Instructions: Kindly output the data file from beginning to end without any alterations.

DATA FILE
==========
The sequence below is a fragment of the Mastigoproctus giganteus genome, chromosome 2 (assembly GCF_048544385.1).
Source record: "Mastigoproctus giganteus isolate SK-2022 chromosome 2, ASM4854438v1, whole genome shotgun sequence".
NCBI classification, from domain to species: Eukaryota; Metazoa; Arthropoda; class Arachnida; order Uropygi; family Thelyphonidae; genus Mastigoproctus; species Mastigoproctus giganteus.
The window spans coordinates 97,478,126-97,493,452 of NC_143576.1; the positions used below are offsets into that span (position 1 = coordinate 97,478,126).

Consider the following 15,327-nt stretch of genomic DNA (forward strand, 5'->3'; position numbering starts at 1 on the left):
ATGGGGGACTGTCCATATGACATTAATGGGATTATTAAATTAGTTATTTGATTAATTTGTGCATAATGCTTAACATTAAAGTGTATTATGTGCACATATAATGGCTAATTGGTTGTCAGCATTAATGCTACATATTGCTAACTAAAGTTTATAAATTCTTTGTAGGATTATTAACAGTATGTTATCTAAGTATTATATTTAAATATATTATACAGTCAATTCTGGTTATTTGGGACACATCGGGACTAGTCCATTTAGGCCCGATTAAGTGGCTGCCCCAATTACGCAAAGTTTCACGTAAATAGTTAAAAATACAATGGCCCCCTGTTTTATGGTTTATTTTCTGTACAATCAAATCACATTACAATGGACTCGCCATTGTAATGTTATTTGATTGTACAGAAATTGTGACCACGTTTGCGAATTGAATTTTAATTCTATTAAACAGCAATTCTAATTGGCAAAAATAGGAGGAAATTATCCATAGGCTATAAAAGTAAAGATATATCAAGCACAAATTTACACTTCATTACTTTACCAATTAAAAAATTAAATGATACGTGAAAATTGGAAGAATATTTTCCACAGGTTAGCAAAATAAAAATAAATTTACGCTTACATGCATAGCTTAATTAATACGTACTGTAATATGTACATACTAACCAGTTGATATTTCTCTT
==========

The sequence below is a fragment of the Mastigoproctus giganteus genome, chromosome 2 (assembly GCF_048544385.1).
Source record: "Mastigoproctus giganteus isolate SK-2022 chromosome 2, ASM4854438v1, whole genome shotgun sequence".
NCBI classification, from domain to species: Eukaryota; Metazoa; Arthropoda; class Arachnida; order Uropygi; family Thelyphonidae; genus Mastigoproctus; species Mastigoproctus giganteus.
The window spans coordinates 97,478,126-97,493,452 of NC_143576.1; the positions used below are offsets into that span (position 1 = coordinate 97,478,126).

Consider the following 15,327-nt stretch of genomic DNA (forward strand, 5'->3'; position numbering starts at 1 on the left):
ATGGGGGACTGTCCATATGACATTAATGGGATTATTAAATTAGTTATTTGATTAATTTGTGCATAATGCTTAACATTAAAGTGTATTATGTGCACATATAATGGCTAATTGGTTGTCAGCATTAATGCTACATATTGCTAACTAAAGTTTATAAATTCTTTGTAGGATTATTAACAGTATGTTATCTAAGTATTATATTTAAATATATTATACAGTCAATTCTGGTTATTTGGGACACATCGGGACTAGTCCATTTAGGCCCGATTAAGTGGCTGCCCCAATTACGCAAAGTTTCACGTAAATAGTTAAAAATACAATGGCCCCCTGTTTTATGGTTTATTTTCTGTACAATCAAATCACATTACAATGGACTCGCCATTGTAATGTTATTTGATTGTACAGAAATTGTGACCACGTTTGCGAATTGAATTTTAATTCTATTAAACAGCAATTCTAATTGGCAAAAATAGGAGGAAATTATCCATAGGCTATAAAAGTAAAGATATATCAAGCACAAATTTACACTTCATTACTTTACCAATTAAAAAATTAAATGATACGTGAAAATTGGAAGAATATTTTCCACAGGTTAGCAAAATAAAAATAAATTTACGCTTACATGCATAGCTTAATTAATACGTACTGTAATATGTACATACTAACCAGTTGATATTTCTCTT